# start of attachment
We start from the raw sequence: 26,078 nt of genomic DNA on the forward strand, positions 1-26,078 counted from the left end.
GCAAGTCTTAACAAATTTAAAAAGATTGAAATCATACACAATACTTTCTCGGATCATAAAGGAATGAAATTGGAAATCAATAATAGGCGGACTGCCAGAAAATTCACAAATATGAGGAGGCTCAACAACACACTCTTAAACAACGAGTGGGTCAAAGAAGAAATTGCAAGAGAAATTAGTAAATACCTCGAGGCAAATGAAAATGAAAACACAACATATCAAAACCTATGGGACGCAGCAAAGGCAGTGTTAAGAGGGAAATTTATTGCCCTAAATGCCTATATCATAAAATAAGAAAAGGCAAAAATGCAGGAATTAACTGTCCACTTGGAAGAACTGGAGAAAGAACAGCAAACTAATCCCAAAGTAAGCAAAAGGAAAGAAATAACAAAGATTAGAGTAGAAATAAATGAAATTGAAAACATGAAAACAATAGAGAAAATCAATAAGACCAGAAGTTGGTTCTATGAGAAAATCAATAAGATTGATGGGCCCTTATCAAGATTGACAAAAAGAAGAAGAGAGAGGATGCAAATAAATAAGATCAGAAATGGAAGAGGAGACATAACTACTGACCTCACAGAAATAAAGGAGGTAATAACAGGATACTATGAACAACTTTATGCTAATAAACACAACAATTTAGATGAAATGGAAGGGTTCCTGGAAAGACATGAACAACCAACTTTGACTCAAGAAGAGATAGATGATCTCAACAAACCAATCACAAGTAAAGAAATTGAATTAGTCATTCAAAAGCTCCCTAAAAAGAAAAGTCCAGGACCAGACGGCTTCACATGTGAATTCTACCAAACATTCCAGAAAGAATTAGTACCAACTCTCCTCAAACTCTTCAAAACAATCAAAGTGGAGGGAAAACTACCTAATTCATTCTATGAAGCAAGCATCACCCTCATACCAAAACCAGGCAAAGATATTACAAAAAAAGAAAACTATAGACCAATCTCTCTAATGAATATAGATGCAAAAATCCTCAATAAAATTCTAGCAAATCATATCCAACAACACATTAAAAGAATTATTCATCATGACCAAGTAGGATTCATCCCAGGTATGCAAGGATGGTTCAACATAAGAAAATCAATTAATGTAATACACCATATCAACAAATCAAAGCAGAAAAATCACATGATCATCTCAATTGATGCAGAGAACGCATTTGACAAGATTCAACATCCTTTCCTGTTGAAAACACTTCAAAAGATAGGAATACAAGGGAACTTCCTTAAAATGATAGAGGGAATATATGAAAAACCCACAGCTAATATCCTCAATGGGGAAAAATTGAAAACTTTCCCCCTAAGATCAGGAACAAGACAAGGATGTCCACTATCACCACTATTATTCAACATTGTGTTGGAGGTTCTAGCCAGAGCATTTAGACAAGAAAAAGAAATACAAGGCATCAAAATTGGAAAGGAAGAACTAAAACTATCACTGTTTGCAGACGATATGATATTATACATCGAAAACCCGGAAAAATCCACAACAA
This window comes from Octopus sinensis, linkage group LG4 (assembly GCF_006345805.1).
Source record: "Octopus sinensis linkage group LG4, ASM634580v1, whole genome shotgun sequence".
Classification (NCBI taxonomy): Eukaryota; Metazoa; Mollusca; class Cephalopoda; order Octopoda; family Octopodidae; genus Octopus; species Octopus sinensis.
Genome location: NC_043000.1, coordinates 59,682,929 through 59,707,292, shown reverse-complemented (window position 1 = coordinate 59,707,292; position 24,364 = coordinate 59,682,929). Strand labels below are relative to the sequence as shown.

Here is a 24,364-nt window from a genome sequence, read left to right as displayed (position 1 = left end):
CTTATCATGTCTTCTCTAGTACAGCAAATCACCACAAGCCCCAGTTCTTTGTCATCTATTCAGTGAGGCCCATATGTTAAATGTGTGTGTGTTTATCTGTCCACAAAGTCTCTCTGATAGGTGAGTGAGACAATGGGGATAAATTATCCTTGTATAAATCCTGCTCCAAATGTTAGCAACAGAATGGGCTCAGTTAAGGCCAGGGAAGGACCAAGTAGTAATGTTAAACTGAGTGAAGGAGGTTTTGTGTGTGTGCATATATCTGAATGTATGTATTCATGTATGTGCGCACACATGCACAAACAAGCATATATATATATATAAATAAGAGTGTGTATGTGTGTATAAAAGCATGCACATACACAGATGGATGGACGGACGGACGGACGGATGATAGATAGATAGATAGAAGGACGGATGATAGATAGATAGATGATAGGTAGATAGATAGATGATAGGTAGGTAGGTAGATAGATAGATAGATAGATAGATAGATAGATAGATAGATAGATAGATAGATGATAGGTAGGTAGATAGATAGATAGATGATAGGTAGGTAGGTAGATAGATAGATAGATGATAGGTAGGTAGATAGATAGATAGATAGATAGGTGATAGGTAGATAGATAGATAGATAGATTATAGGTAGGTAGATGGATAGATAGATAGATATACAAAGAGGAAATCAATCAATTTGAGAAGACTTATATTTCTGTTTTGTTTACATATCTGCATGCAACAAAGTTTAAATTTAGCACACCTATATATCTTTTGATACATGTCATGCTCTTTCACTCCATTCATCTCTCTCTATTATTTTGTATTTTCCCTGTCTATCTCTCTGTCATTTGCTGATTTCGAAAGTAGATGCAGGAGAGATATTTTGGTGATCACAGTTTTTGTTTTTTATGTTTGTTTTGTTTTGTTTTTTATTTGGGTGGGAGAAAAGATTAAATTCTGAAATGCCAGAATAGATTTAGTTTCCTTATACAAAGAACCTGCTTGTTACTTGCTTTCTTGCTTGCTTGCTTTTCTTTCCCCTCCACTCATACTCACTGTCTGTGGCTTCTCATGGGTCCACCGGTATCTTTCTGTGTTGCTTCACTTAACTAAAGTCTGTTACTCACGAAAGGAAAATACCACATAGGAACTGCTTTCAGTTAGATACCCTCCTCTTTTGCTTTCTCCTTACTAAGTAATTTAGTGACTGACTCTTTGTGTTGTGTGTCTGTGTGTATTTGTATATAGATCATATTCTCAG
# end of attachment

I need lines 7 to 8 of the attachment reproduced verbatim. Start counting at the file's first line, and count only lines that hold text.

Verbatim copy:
Here is a 24,364-nt window from a genome sequence, read left to right as displayed (position 1 = left end):
CTTATCATGTCTTCTCTAGTACAGCAAATCACCACAAGCCCCAGTTCTTTGTCATCTATTCAGTGAGGCCCATATGTTAAATGTGTGTGTGTTTATCTGTCCACAAAGTCTCTCTGATAGGTGAGTGAGACAATGGGGATAAATTATCCTTGTATAAATCCTGCTCCAAATGTTAGCAACAGAATGGGCTCAGTTAAGGCCAGGGAAGGACCAAGTAGTAATGTTAAACTGAGTGAAGGAGGTTTTGTGTGTGTGCATATATCTGAATGTATGTATTCATGTATGTGCGCACACATGCACAAACAAGCATATATATATATATAAATAAGAGTGTGTATGTGTGTATAAAAGCATGCACATACACAGATGGATGGACGGACGGACGGACGGATGATAGATAGATAGATAGAAGGACGGATGATAGATAGATAGATGATAGGTAGATAGATAGATGATAGGTAGGTAGGTAGATAGATAGATAGATAGATAGATAGATAGATAGATAGATAGATAGATAGATGATAGGTAGGTAGATAGATAGATAGATGATAGGTAGGTAGGTAGATAGATAGATAGATGATAGGTAGGTAGATAGATAGATAGATAGATAGGTGATAGGTAGATAGATAGATAGATAGATTATAGGTAGGTAGATGGATAGATAGATAGATATACAAAGAGGAAATCAATCAATTTGAGAAGACTTATATTTCTGTTTTGTTTACATATCTGCATGCAACAAAGTTTAAATTTAGCACACCTATATATCTTTTGATACATGTCATGCTCTTTCACTCCATTCATCTCTCTCTATTATTTTGTATTTTCCCTGTCTATCTCTCTGTCATTTGCTGATTTCGAAAGTAGATGCAGGAGAGATATTTTGGTGATCACAGTTTTTGTTTTTTATGTTTGTTTTGTTTTGTTTTTTATTTGGGTGGGAGAAAAGATTAAATTCTGAAATGCCAGAATAGATTTAGTTTCCTTATACAAAGAACCTGCTTGTTACTTGCTTTCTTGCTTGCTTGCTTTTCTTTCCCCTCCACTCATACTCACTGTCTGTGGCTTCTCATGGGTCCACCGGTATCTTTCTGTGTTGCTTCACTTAACTAAAGTCTGTTACTCACGAAAGGAAAATACCACATAGGAACTGCTTTCAGTTAGATACCCTCCTCTTTTGCTTTCTCCTTACTAAGTAATTTAGTGACTGACTCTTTGTGTTGTGTGTCTGTGTGTATTTGTATATAGATCATATTCTCAG